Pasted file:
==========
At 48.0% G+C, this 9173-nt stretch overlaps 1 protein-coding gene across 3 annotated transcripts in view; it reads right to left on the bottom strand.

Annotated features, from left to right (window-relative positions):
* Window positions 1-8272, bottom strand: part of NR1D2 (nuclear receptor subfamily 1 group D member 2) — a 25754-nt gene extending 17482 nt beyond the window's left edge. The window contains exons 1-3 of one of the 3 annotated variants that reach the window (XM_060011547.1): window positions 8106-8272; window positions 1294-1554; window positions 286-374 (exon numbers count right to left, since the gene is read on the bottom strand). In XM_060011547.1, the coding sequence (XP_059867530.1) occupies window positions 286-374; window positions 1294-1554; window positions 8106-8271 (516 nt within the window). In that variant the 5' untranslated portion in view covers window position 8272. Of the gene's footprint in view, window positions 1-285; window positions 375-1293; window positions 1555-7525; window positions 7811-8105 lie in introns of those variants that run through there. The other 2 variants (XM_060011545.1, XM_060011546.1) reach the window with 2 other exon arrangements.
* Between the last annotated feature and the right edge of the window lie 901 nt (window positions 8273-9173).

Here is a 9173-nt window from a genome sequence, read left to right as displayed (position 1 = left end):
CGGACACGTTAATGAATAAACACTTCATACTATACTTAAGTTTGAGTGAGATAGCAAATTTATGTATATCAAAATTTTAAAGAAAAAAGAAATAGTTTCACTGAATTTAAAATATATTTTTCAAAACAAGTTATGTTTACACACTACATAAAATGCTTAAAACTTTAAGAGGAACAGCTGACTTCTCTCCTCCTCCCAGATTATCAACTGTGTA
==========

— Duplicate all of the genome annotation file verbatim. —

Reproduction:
At 48.0% G+C, this 9173-nt stretch overlaps 1 protein-coding gene across 3 annotated transcripts in view; it reads right to left on the bottom strand.

Annotated features, from left to right (window-relative positions):
* Window positions 1-8272, bottom strand: part of NR1D2 (nuclear receptor subfamily 1 group D member 2) — a 25754-nt gene extending 17482 nt beyond the window's left edge. The window contains exons 1-3 of one of the 3 annotated variants that reach the window (XM_060011547.1): window positions 8106-8272; window positions 1294-1554; window positions 286-374 (exon numbers count right to left, since the gene is read on the bottom strand). In XM_060011547.1, the coding sequence (XP_059867530.1) occupies window positions 286-374; window positions 1294-1554; window positions 8106-8271 (516 nt within the window). In that variant the 5' untranslated portion in view covers window position 8272. Of the gene's footprint in view, window positions 1-285; window positions 375-1293; window positions 1555-7525; window positions 7811-8105 lie in introns of those variants that run through there. The other 2 variants (XM_060011545.1, XM_060011546.1) reach the window with 2 other exon arrangements.
* Between the last annotated feature and the right edge of the window lie 901 nt (window positions 8273-9173).

Here is a 9173-nt window from a genome sequence, read left to right as displayed (position 1 = left end):
CGGACACGTTAATGAATAAACACTTCATACTATACTTAAGTTTGAGTGAGATAGCAAATTTATGTATATCAAAATTTTAAAGAAAAAAGAAATAGTTTCACTGAATTTAAAATATATTTTTCAAAACAAGTTATGTTTACACACTACATAAAATGCTTAAAACTTTAAGAGGAACAGCTGACTTCTCTCCTCCTCCCAGATTATCAACTGTGTA